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There are a lot of Mathematics instructional videos on the Internet. Many of these are simply of a teacher at a whiteboard that has been captured on video.

However, others use narration with PowerPoint slides, or are music filmclips and are very well done indeed.

Many math videos can be found simply by searching YouTube, but it often takes a very long time to sort through the results and find the best ones.

In this lesson we take a look at the best sets of videos that we have found available online for free.

In our comprehensive list of video sites below, we have tried to find groups of videos that are all of very good quality.

Here at Passy World we strongly believe in accommodating modern students’ technological learning styles by showing them math videos in class.

Using our Passy World list of Video resources will save you lots of time.

It will also ensure that only quality materials are obtained.

Most of these videos can be embedded by teachers on Learning Management Systems, as well as on other websites and blogs that students can then use.

They can also be displayed full screen for presenting during math lessons.

Brightstorm

This is an awesome site that has over 2000 math videos. These videos cover Algebra, Geometry, Algebra 2, Trigonometry, Pre-calculus and Calculus.

The videos are mostly of a real teacher giving a stand up lesson at a white board. They are professionally made and have full screen and embed code. They are not downloadable.

Following the intro lesson video, there are usually several more videos showing example problems that run for about two minutes each. These flow on automatically while on the Brightstorm site.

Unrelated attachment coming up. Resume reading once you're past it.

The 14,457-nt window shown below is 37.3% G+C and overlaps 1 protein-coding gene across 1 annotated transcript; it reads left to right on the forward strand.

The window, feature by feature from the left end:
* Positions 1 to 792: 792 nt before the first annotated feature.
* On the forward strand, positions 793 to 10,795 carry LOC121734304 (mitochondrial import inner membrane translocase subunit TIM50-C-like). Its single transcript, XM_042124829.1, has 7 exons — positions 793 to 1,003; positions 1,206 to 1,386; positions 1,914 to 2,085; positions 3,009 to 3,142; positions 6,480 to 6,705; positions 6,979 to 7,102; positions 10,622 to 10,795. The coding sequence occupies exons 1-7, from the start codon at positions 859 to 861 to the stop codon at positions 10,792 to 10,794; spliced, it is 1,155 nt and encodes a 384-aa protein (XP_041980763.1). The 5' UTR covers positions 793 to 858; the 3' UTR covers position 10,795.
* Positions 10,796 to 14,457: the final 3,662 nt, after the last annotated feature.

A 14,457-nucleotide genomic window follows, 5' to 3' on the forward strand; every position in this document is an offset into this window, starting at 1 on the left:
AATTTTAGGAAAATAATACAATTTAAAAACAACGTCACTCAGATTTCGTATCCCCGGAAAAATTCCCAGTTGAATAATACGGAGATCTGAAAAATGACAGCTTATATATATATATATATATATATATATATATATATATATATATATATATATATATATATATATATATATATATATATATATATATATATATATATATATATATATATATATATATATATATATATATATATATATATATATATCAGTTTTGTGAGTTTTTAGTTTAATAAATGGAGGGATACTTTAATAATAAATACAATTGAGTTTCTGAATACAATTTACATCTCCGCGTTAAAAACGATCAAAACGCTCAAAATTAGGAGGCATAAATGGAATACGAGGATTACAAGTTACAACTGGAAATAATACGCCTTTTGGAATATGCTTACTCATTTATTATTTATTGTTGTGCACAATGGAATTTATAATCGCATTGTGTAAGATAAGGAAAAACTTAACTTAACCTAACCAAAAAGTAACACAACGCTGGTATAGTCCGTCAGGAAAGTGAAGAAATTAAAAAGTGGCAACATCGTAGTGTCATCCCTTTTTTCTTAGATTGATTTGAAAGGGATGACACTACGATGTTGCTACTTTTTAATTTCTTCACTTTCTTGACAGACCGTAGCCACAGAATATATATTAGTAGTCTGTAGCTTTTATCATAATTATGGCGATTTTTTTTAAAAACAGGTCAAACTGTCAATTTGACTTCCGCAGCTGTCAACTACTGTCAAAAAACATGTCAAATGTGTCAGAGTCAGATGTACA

Brightstorm no longer appears to supply embed code, and so the videos need to be watched on their site. However, they do have quite a few of their videos up on YouTube.

Here is a sample video from Brightstorm:

This is an excellent math videos site and can be accessed at the link below.

http://www.brightstorm.com/math

Vivid Maths

Spiro is a fellow Australian Maths Educator who runs a great YouTube Channel called “Vivid Maths”.

Vivid Maths is fairly new, but Spiro is adding new videos all the time, and so it has a growing collection of fresh and high quality math videos.

Check out Vivid Maths YouTube Channel at the following link:

http://www.youtube.com/user/vividmaths

Math Vids

This site has a full range of videos ranging from Year 7 to University level. All the usual topics are covered: Algebra, Geometry, Trigonometry, Statistics, and Calculus.

In addition, they also have several TI calculator video tutorials.